How Does an ERISA Lien Impact My Personal Injury Case?
After a court awards you compensation in a personal injury case, you may think that you have concluded your legal battle.
However, you may not actually be able to enjoy the benefit of the exact amount of damages awarded to you.
Personal injury awards are often subject to liens. Liens are claims by various third party entities stating that they should receive a portion of the total award.
Here, we discuss what is an ERISA lien and how this type of lien can affect personal injury damages awards.
What Is ERISA?
The Employee Retirement Income Security Act of 1974 (ERISA) is a federal law that protects private employees who have employer-provided retirement, health insurance, disability, or other plans.
ERISA sets minimum standards for how these plans must work. ERISA sets standards governing how and when a plan must pay out benefits to a covered employee.
ERISA also governs what kind of information about the plan must be shared with employees. Employees can sue under ERISA if they are unfairly denied benefits.
Does ERISA Cover My Health Plan?
Not all employee benefits plans are ERISA covered plans. ERISA covers plans that employees opt in to when they begin working for a particular employer.
For example, an employer may offer an optional disability insurance plan that pays compensation to employees who become unable to work due to a disability. ERISA-covered plans must meet the minimum standards described in the provisions of the Act.
ERISA does not cover workers’ compensation or other mandatory state-provided plans.
Most group health plans provided by non-government employers are covered by ERISA. Group health plans are employee welfare benefit plans that your employer, or a group like a union, establishes and maintains.
These plans pay for things like employee medical expenses either directly or through an insurance company.
There are three types of group health plans that are not subject to ERISA:
- Plans maintained by a church or a group of churches;
- Plans that benefit employees of a township, city, state, or other government organization; and
- Voluntary plans that the employer does not associate with, contribute to, or endorse.
It is difficult for a plan to qualify as a voluntary plan. Unless you have a church plan or are a government employee, ERISA most likely covers your health plan.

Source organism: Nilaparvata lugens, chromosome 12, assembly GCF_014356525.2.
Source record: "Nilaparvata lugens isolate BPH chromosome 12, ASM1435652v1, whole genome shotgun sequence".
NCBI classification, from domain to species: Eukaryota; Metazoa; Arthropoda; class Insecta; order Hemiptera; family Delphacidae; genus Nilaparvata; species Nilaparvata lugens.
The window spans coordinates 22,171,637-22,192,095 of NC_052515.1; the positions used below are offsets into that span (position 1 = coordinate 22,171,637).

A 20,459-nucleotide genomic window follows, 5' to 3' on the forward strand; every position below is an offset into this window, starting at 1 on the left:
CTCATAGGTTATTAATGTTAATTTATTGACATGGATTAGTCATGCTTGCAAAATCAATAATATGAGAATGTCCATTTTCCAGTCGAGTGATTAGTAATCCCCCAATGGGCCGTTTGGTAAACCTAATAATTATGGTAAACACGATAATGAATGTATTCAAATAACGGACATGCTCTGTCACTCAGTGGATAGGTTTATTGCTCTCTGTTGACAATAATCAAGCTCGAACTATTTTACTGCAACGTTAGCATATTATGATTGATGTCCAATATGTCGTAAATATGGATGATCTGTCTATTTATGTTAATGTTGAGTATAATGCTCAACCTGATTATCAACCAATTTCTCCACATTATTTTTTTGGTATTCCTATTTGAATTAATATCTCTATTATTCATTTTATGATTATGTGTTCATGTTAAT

Types of ERISA Plans
There are two types of ERISA plans: self-funded health plans and insured health plans.
In a self-funded health plan, an employer pays employee benefits out of its own funds. In an insured health plan, an insurance company provides the employer with funds for paying employee benefits.
Which type of plan you have can determine whether an ERISA lien will have an impact on your settlement.
Now that you know a bit more about ERISA, we can talk about what is an ERISA lien.
What Is an ERISA Lien?
Some ERISA plans include reimbursement clauses. A reimbursement clause allows an employer to seek reimbursement for benefits that it paid to an injured employee under the terms of a health plan.
Reimbursement clauses are also sometimes called third party recovery provisions or subrogation clauses.
The following general example helps to illustrate reimbursement clauses.
- An employee becomes injured and unable to work due to a disability resulting from the injury.
- Their employer-provided, ERISA-covered disability insurance plan pays them benefits.
- Next, the injured employee brings a successful personal injury claim against the party that is responsible for their injuries and receives damages from the defendant.
- Since the employer (or the employer’s insurance company) has already paid out benefits to the injured employee, they may be able to attach a lien to the employee’s damages award.
This is an ERISA lien, and when it “attaches,” it basically states that the employer is entitled to some of the money from the employee’s damages award because the employee has already been compensated for their injury through the personal injury damages award.